The miko 巫女

Shinto girls

Around Japanese Shinto shrines, it is not uncommon to discover the silhouette of a young girl busy with maintenance tasks. The Miko, their name, are an integral part of the Japanese ancestral cult and one of the emblems of the Shinto religion.

A very distant origin


The origin of the Miko dates back to the end of the Jomon period (-14,000 to -300 BC) when women shamans entered into convulsions and trances to transmit the messages of the deities. Over time, they grew in importance, performing religious services and taking charge of various political and social activities.

From the Nara era (710 - 794), the political powers of the archipelago never stopped trying to regulate the activity of the Miko, to both control it and prevent abuse.

During the Sengoku period (1477 - 1573), the institution of the Miko also suffered from the chaos of the country and many priestesses brightened up in the country, becoming "arukimiko" - literally, "itinerant Miko" and exercising activities close to prostitution.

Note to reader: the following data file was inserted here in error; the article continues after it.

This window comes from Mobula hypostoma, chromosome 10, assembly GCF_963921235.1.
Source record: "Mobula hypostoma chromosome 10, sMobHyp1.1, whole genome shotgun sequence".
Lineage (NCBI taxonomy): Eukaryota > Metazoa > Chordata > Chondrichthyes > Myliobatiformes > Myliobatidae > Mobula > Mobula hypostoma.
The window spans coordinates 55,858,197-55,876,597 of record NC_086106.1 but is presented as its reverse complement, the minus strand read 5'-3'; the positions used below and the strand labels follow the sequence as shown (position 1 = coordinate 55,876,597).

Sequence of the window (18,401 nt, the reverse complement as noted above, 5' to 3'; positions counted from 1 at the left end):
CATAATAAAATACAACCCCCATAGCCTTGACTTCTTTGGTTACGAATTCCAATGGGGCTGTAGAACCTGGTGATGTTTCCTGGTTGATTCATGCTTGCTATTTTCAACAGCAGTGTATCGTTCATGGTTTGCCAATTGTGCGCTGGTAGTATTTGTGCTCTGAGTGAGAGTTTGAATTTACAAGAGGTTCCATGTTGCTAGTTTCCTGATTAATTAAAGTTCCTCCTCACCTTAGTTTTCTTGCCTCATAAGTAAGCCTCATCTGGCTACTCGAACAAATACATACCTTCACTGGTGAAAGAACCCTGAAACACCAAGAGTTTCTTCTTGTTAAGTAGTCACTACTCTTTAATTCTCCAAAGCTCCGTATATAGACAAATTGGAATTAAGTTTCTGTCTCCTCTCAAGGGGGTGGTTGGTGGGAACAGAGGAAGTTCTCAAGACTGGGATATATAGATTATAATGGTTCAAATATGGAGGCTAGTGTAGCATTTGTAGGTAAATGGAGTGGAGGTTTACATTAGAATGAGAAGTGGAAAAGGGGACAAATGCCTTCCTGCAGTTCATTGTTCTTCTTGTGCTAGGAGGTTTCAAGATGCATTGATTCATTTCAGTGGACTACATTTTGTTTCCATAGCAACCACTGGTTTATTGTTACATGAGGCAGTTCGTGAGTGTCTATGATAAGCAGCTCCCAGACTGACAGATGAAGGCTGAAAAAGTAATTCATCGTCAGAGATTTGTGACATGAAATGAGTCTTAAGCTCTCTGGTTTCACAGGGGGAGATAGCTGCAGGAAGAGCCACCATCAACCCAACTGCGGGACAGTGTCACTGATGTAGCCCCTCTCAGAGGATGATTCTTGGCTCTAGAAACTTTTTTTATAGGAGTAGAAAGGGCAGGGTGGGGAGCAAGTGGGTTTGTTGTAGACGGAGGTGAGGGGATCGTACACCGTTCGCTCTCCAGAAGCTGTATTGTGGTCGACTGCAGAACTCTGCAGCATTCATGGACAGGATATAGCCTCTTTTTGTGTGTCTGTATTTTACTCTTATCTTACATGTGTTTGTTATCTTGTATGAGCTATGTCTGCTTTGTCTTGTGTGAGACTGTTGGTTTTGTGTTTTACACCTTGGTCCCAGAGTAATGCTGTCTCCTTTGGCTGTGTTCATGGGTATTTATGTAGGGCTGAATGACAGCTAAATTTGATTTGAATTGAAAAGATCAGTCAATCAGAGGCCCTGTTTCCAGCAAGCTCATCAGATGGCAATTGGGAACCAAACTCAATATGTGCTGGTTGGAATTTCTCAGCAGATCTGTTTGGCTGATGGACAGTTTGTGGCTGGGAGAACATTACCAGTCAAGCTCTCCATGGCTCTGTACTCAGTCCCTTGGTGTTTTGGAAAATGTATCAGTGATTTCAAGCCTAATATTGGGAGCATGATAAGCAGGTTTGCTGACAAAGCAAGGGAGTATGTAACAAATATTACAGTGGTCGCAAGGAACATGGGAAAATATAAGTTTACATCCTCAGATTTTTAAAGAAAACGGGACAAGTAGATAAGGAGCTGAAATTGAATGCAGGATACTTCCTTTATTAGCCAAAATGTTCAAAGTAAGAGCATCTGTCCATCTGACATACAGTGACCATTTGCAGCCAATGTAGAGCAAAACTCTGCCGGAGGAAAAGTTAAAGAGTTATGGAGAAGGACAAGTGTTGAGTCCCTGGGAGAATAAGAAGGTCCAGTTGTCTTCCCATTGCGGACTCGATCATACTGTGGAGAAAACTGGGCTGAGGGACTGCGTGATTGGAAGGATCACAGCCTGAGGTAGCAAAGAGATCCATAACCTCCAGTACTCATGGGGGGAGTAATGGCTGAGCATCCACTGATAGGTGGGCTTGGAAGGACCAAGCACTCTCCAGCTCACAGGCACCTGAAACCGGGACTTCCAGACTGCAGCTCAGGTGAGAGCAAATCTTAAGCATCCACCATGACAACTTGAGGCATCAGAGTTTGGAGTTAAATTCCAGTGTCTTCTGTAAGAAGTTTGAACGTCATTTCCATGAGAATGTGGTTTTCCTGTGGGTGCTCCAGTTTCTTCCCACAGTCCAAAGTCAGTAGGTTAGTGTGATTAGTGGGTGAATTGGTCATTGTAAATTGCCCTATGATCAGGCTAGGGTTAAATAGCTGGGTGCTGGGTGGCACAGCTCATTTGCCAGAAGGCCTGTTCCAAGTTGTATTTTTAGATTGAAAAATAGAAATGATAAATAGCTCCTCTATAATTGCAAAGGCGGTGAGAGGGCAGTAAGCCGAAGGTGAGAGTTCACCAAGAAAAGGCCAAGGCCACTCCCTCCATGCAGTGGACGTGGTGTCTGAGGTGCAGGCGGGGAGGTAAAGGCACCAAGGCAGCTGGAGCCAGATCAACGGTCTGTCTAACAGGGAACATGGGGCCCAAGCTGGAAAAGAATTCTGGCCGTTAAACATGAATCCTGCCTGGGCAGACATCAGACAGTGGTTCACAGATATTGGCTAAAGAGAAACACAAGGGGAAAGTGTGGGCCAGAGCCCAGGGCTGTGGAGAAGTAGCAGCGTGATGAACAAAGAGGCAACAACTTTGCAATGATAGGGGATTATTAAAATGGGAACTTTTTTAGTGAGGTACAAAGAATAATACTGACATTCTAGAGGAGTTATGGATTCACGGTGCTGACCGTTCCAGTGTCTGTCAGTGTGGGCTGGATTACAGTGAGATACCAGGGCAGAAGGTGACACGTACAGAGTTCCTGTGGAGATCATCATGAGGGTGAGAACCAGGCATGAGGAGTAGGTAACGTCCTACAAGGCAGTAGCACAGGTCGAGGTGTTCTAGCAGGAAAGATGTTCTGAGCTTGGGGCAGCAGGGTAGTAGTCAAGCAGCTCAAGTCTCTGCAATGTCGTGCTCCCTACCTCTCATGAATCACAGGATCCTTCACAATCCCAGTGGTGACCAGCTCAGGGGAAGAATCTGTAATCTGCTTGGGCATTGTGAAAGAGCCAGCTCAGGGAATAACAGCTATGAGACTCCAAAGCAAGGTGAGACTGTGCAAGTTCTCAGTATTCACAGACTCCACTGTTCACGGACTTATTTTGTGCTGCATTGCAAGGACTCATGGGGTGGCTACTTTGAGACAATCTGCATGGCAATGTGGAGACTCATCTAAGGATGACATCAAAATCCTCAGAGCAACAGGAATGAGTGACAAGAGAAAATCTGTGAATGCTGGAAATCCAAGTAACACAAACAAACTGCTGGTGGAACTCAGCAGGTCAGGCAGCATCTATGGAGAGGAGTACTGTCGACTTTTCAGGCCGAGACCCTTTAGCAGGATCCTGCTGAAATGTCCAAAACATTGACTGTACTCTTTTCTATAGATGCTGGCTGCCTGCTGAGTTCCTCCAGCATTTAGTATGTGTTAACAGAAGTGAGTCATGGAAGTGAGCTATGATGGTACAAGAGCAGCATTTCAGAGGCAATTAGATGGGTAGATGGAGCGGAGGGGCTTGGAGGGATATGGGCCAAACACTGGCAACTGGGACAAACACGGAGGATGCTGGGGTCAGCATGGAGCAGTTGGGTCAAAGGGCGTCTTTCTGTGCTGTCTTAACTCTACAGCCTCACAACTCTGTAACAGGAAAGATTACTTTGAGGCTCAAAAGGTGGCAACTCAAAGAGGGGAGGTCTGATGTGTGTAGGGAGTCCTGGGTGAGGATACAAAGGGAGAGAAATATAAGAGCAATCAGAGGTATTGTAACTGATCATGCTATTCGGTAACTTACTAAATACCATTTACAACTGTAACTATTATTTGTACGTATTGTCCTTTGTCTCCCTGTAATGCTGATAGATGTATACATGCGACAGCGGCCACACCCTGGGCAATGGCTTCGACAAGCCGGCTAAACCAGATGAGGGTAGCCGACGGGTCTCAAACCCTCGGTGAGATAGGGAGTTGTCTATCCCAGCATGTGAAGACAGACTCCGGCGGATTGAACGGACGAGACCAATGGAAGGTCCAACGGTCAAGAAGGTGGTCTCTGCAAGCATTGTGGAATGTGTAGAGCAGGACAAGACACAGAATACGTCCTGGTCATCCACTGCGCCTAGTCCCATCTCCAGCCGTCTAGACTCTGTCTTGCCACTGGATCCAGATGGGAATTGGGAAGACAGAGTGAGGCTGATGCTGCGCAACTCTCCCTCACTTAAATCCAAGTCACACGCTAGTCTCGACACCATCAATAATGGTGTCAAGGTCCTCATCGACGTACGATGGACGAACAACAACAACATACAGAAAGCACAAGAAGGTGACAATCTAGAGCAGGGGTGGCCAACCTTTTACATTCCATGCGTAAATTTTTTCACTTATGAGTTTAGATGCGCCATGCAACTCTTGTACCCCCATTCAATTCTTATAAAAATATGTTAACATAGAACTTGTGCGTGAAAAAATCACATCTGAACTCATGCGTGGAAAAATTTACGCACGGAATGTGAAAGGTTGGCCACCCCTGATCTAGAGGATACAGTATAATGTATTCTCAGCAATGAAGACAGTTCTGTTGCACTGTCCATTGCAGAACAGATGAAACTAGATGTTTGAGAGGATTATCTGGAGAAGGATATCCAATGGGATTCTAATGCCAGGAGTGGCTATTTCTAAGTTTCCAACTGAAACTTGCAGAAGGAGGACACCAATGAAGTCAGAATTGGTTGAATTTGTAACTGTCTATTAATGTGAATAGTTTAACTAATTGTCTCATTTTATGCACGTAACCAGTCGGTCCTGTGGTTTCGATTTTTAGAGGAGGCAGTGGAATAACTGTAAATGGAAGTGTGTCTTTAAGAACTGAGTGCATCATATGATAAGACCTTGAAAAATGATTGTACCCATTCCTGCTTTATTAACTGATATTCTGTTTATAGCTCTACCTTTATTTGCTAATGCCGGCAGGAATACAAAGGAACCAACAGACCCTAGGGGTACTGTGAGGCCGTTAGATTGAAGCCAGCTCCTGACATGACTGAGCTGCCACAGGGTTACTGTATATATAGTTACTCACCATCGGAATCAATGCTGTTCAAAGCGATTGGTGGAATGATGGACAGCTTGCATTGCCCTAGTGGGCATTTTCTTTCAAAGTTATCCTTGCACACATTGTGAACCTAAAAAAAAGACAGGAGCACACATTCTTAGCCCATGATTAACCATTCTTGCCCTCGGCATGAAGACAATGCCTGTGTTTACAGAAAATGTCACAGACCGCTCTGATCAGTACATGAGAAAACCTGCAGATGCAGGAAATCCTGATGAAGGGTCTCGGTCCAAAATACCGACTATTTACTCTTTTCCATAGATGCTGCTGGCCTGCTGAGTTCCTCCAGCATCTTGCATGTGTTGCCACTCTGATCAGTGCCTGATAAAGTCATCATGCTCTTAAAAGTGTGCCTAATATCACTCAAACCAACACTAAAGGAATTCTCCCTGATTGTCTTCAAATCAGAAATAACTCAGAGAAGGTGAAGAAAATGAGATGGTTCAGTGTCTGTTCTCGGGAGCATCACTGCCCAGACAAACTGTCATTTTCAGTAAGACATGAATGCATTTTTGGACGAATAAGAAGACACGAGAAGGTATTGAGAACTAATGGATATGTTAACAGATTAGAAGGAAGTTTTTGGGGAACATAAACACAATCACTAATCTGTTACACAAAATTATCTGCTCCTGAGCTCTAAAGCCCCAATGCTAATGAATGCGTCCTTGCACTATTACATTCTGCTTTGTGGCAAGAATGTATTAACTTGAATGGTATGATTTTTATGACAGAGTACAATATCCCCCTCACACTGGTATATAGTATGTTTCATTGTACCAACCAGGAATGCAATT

It was during the modern era, from the Edo period (1603 - 1868) to the Meiji era (1868 - 1912), that their role was gradually formalized, the practice of shamanism being prohibited under the Tokugawa while the imperial restoration prohibits any spiritual activity.


A miko, Shinto priestess.

A miko, Shinto priestess.

Dr. Guylene Le Mignot

The current Miko


The Miko that populate Shinto shrines today is easily recognizable. They wear a red hakama, the chihaya (white kimono top with wide cuffs), Japanese sandals, and quite often a hanakanzashi, a flower ornament that serves as a headdress.

They take care of keeping the shrine shop, offering omikuji, helping with the maintenance of the shrine, assisting the kannushi (Shinto priests in charge of the shrine) as well as performing the traditional dances, known as "Miko-mai".

A miko in traditional costume

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